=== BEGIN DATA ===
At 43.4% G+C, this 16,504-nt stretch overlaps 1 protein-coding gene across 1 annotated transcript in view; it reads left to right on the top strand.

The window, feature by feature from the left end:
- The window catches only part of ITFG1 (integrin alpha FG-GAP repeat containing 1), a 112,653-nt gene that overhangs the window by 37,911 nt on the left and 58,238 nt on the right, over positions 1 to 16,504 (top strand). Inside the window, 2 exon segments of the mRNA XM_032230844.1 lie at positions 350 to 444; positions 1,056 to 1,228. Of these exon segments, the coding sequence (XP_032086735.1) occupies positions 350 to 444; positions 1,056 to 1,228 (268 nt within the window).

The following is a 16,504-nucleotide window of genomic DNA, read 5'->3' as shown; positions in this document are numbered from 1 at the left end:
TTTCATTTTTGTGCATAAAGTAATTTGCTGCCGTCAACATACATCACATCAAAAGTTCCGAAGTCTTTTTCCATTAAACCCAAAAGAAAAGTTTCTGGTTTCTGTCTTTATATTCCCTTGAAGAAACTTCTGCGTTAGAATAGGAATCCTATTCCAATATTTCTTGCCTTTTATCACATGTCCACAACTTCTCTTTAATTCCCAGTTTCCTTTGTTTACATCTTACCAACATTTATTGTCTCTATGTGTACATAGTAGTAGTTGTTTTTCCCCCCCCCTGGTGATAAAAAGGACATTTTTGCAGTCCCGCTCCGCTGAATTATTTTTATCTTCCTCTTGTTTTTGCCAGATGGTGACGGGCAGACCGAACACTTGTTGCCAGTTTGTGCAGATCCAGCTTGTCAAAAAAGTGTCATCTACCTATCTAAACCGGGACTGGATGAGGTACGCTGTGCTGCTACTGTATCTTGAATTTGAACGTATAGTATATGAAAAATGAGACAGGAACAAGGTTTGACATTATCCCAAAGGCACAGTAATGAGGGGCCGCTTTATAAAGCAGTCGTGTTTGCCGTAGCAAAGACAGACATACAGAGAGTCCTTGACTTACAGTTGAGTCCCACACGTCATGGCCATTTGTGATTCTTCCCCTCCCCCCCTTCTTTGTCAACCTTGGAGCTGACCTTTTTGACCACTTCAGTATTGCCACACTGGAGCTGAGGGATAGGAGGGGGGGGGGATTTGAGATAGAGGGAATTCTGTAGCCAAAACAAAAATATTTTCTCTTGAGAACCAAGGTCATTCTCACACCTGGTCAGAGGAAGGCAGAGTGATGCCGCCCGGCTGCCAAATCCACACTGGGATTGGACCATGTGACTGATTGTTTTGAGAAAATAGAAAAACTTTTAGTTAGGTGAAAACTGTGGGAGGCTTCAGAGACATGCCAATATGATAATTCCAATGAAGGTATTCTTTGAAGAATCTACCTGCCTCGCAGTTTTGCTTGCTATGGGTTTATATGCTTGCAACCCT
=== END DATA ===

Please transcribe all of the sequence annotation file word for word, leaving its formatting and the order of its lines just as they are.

At 43.4% G+C, this 16,504-nt stretch overlaps 1 protein-coding gene across 1 annotated transcript in view; it reads left to right on the top strand.

The window, feature by feature from the left end:
- The window catches only part of ITFG1 (integrin alpha FG-GAP repeat containing 1), a 112,653-nt gene that overhangs the window by 37,911 nt on the left and 58,238 nt on the right, over positions 1 to 16,504 (top strand). Inside the window, 2 exon segments of the mRNA XM_032230844.1 lie at positions 350 to 444; positions 1,056 to 1,228. Of these exon segments, the coding sequence (XP_032086735.1) occupies positions 350 to 444; positions 1,056 to 1,228 (268 nt within the window).

The following is a 16,504-nucleotide window of genomic DNA, read 5'->3' as shown; positions in this document are numbered from 1 at the left end:
TTTCATTTTTGTGCATAAAGTAATTTGCTGCCGTCAACATACATCACATCAAAAGTTCCGAAGTCTTTTTCCATTAAACCCAAAAGAAAAGTTTCTGGTTTCTGTCTTTATATTCCCTTGAAGAAACTTCTGCGTTAGAATAGGAATCCTATTCCAATATTTCTTGCCTTTTATCACATGTCCACAACTTCTCTTTAATTCCCAGTTTCCTTTGTTTACATCTTACCAACATTTATTGTCTCTATGTGTACATAGTAGTAGTTGTTTTTCCCCCCCCCTGGTGATAAAAAGGACATTTTTGCAGTCCCGCTCCGCTGAATTATTTTTATCTTCCTCTTGTTTTTGCCAGATGGTGACGGGCAGACCGAACACTTGTTGCCAGTTTGTGCAGATCCAGCTTGTCAAAAAAGTGTCATCTACCTATCTAAACCGGGACTGGATGAGGTACGCTGTGCTGCTACTGTATCTTGAATTTGAACGTATAGTATATGAAAAATGAGACAGGAACAAGGTTTGACATTATCCCAAAGGCACAGTAATGAGGGGCCGCTTTATAAAGCAGTCGTGTTTGCCGTAGCAAAGACAGACATACAGAGAGTCCTTGACTTACAGTTGAGTCCCACACGTCATGGCCATTTGTGATTCTTCCCCTCCCCCCCTTCTTTGTCAACCTTGGAGCTGACCTTTTTGACCACTTCAGTATTGCCACACTGGAGCTGAGGGATAGGAGGGGGGGGGGATTTGAGATAGAGGGAATTCTGTAGCCAAAACAAAAATATTTTCTCTTGAGAACCAAGGTCATTCTCACACCTGGTCAGAGGAAGGCAGAGTGATGCCGCCCGGCTGCCAAATCCACACTGGGATTGGACCATGTGACTGATTGTTTTGAGAAAATAGAAAAACTTTTAGTTAGGTGAAAACTGTGGGAGGCTTCAGAGACATGCCAATATGATAATTCCAATGAAGGTATTCTTTGAAGAATCTACCTGCCTCGCAGTTTTGCTTGCTATGGGTTTATATGCTTGCAACCCT